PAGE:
(Ger., Formsgeschichte, form-history) Textual study of the Scriptures with the purpose of peeling away the accretions of myth and legend and arriving at the original germ of the story or narrative and the facts as they understood them. Form critics are taxonomists who classify the forms that underlie written documents and literary detectives who reconstruct the process by which the writings reached their present shape. The most important pioneers of biblical form criticism were Hermann Gunkel and Julius Wellhausen, but their application to New Testament studies was the work of K. L. Schmidt, Martin Dibelius, and Rudolf Bultmann. Form-critics also have tried to find the setting in life (Sitz im Leben) of the Gospel accounts in order to reconstruct the original context and purpose of the document. The assumptions under which form criticism developed and the indiscriminate use of the words myth and legend to suggest historical unreliability of biblical accounts give form criticism a negative cast.
 
libellatici
Christians who, during the Decian persecution (249–251) purchased certificates from the civil authorities that they had sacrificed to idols when in fact they had not. The practice was condemned by the church but condoned in practice.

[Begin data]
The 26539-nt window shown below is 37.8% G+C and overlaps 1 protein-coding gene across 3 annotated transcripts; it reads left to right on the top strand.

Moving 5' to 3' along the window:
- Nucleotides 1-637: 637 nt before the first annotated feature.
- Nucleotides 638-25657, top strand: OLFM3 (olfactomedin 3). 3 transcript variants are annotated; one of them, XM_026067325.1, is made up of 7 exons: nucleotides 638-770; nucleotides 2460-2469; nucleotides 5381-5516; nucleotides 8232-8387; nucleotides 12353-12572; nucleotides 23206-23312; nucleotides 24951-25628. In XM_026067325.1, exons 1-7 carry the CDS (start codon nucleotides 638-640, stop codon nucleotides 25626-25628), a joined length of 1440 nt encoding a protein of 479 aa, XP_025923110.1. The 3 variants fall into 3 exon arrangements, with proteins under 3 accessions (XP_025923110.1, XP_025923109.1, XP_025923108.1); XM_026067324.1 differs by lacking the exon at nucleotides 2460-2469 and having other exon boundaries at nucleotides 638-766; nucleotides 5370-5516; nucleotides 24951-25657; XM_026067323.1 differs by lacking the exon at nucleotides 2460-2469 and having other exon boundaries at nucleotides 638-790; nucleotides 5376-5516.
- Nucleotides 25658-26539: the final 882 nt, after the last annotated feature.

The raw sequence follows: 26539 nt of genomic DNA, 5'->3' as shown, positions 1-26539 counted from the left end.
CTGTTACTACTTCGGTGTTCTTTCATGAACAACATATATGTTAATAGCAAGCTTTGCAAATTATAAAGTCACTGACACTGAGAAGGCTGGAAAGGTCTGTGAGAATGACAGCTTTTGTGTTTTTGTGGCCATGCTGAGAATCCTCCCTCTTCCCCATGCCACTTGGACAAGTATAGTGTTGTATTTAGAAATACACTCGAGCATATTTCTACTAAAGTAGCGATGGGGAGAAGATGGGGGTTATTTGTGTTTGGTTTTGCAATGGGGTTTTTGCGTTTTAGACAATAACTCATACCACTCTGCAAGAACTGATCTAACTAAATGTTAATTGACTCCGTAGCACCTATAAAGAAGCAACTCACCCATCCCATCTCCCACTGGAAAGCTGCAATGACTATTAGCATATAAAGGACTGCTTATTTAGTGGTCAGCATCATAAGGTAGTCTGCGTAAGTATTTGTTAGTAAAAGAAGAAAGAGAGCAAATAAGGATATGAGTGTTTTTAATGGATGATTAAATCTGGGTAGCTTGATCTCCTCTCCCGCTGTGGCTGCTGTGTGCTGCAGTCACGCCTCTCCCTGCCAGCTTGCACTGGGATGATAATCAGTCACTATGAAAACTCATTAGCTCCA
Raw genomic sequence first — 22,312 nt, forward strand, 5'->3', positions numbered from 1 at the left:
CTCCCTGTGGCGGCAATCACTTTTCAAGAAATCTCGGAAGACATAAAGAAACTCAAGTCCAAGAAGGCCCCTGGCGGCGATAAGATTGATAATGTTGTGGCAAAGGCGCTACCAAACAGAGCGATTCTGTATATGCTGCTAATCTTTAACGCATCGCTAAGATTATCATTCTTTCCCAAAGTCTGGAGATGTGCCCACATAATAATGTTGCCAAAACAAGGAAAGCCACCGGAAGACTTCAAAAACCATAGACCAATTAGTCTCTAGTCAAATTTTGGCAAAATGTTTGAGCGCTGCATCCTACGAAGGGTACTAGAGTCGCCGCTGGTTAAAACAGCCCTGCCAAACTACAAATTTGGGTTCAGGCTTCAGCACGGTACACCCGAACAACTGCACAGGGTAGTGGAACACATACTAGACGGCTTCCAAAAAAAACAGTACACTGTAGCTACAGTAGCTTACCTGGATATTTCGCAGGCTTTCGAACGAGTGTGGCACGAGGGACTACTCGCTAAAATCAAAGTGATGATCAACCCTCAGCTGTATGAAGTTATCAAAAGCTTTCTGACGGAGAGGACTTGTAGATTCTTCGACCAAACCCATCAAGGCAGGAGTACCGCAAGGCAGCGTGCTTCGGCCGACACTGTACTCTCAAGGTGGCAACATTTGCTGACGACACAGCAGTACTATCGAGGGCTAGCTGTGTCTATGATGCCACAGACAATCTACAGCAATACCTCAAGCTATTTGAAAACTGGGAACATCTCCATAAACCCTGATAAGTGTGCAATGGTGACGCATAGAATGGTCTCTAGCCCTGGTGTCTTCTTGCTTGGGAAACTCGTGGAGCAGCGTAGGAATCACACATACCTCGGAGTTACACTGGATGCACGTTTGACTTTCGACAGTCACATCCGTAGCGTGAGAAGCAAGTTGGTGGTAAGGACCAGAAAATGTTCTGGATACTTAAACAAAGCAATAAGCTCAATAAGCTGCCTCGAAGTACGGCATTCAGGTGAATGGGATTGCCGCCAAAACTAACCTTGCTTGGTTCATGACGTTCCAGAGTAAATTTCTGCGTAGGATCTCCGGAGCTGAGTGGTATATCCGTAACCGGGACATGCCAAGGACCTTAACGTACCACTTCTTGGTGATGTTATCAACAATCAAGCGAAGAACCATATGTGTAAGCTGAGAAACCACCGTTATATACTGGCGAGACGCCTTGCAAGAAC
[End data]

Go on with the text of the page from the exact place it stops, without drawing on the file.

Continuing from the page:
Operation Mobilization
This international missions organization traces its roots to the mid-1950s, when Dorothy Clapp, a New Jersey homemaker, was offering prayer and Christian literature which led to changed lives in a local high school. One of the students reached was George Verwer, who received a copy of the Gospel of John from the Clapps and made a public commitment to Christ at age 16 in a Madison Square Garden meeting led by Jack Wyrtzen and Billy Graham. In 1957 Verwer was joined by friends in distributing Bible portions in Mexico—supported in prayer and financially by others "at home." Subsequently, he attended Maryville College and Moody Bible Institute (where he met future wife, Deena), and has remained a key organizational leader. Today, over 3000 OM’ers are working in 83 countries to advance the cause of Christ, embracing self-professed core values: knowing and glorifying God, living in submission to God’s Word, being people of grace and integrity, serving sacrificially, loving and valuing people, evangelizing the world, reflecting the diversity of the body of Christ, interceding through prayer, and esteeming the church.